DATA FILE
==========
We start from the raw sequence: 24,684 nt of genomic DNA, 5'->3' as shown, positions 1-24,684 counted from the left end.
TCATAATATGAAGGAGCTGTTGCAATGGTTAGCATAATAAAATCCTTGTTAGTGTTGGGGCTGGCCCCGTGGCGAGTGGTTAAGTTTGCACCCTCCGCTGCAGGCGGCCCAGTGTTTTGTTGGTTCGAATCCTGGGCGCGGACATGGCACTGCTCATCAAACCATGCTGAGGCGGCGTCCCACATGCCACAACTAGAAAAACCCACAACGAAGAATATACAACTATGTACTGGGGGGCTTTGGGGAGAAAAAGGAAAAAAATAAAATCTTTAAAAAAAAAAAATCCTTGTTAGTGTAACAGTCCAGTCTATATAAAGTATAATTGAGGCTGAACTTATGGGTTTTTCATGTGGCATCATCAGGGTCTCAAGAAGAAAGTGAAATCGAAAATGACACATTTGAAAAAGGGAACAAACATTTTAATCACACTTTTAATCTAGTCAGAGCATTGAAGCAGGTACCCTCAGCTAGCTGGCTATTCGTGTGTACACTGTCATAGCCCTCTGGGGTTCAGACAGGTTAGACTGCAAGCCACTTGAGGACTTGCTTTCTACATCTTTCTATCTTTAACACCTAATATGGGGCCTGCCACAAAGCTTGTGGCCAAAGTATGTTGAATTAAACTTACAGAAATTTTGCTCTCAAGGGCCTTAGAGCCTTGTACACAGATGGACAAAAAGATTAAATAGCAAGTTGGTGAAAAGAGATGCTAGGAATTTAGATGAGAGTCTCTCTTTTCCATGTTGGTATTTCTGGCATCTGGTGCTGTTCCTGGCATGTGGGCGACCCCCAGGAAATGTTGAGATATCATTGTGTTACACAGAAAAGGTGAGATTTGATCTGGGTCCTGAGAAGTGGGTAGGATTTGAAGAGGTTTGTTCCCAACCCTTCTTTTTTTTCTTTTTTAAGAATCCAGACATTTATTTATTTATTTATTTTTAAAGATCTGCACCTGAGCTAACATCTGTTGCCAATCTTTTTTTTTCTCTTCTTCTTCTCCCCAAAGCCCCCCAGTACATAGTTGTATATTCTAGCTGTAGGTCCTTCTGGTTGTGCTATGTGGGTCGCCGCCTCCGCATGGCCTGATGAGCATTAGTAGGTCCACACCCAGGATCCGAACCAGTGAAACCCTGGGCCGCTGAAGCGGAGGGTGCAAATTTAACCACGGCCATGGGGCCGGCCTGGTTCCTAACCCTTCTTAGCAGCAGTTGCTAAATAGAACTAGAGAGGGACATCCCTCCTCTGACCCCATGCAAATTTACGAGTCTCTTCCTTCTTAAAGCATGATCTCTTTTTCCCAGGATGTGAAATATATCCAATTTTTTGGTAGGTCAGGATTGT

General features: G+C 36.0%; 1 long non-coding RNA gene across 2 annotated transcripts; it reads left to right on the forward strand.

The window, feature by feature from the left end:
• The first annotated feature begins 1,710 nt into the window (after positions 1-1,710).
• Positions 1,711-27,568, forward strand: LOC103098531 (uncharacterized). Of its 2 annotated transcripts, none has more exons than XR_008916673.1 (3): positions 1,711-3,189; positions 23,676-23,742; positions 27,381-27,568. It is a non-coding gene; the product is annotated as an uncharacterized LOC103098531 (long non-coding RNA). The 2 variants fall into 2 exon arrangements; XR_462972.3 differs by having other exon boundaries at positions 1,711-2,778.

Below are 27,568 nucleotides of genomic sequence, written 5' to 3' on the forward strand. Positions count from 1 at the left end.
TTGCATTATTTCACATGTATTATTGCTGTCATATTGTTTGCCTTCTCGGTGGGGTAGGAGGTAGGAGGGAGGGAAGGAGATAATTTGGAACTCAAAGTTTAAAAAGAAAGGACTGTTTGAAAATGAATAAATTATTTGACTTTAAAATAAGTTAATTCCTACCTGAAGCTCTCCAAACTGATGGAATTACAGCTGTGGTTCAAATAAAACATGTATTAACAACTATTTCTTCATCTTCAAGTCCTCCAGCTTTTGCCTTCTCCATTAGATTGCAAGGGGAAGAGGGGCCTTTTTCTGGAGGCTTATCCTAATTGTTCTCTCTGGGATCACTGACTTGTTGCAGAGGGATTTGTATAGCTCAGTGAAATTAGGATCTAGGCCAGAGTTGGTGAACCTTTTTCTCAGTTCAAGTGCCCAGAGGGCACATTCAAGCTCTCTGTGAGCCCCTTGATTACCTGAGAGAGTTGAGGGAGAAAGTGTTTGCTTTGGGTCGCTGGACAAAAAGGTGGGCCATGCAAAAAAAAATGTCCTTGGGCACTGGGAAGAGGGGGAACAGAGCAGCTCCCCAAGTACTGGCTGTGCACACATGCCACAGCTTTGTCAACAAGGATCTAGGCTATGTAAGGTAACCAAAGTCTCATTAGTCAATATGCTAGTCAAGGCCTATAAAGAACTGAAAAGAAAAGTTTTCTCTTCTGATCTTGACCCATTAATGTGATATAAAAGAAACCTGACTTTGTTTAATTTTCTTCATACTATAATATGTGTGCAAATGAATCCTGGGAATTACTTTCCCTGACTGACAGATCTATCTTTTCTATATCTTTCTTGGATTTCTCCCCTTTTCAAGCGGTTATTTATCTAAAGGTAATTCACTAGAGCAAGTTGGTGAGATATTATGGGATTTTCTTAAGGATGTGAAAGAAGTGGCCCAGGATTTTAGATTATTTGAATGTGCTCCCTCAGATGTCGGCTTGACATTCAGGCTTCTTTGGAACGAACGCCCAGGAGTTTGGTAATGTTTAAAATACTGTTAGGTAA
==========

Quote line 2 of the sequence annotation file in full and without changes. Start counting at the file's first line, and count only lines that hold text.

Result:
TCATAATATGAAGGAGCTGTTGCAATGGTTAGCATAATAAAATCCTTGTTAGTGTTGGGGCTGGCCCCGTGGCGAGTGGTTAAGTTTGCACCCTCCGCTGCAGGCGGCCCAGTGTTTTGTTGGTTCGAATCCTGGGCGCGGACATGGCACTGCTCATCAAACCATGCTGAGGCGGCGTCCCACATGCCACAACTAGAAAAACCCACAACGAAGAATATACAACTATGTACTGGGGGGCTTTGGGGAGAAAAAGGAAAAAAATAAAATCTTTAAAAAAAAAAAATCCTTGTTAGTGTAACAGTCCAGTCTATATAAAGTATAATTGAGGCTGAACTTATGGGTTTTTCATGTGGCATCATCAGGGTCTCAAGAAGAAAGTGAAATCGAAAATGACACATTTGAAAAAGGGAACAAACATTTTAATCACACTTTTAATCTAGTCAGAGCATTGAAGCAGGTACCCTCAGCTAGCTGGCTATTCGTGTGTACACTGTCATAGCCCTCTGGGGTTCAGACAGGTTAGACTGCAAGCCACTTGAGGACTTGCTTTCTACATCTTTCTATCTTTAACACCTAATATGGGGCCTGCCACAAAGCTTGTGGCCAAAGTATGTTGAATTAAACTTACAGAAATTTTGCTCTCAAGGGCCTTAGAGCCTTGTACACAGATGGACAAAAAGATTAAATAGCAAGTTGGTGAAAAGAGATGCTAGGAATTTAGATGAGAGTCTCTCTTTTCCATGTTGGTATTTCTGGCATCTGGTGCTGTTCCTGGCATGTGGGCGACCCCCAGGAAATGTTGAGATATCATTGTGTTACACAGAAAAGGTGAGATTTGATCTGGGTCCTGAGAAGTGGGTAGGATTTGAAGAGGTTTGTTCCCAACCCTTCTTTTTTTTCTTTTTTAAGAATCCAGACATTTATTTATTTATTTATTTTTAAAGATCTGCACCTGAGCTAACATCTGTTGCCAATCTTTTTTTTTCTCTTCTTCTTCTCCCCAAAGCCCCCCAGTACATAGTTGTATATTCTAGCTGTAGGTCCTTCTGGTTGTGCTATGTGGGTCGCCGCCTCCGCATGGCCTGATGAGCATTAGTAGGTCCACACCCAGGATCCGAACCAGTGAAACCCTGGGCCGCTGAAGCGGAGGGTGCAAATTTAACCACGGCCATGGGGCCGGCCTGGTTCCTAACCCTTCTTAGCAGCAGTTGCTAAATAGAACTAGAGAGGGACATCCCTCCTCTGACCCCATGCAAATTTACGAGTCTCTTCCTTCTTAAAGCATGATCTCTTTTTCCCAGGATGTGAAATATATCCAATTTTTTGGTAGGTCAGGATTGT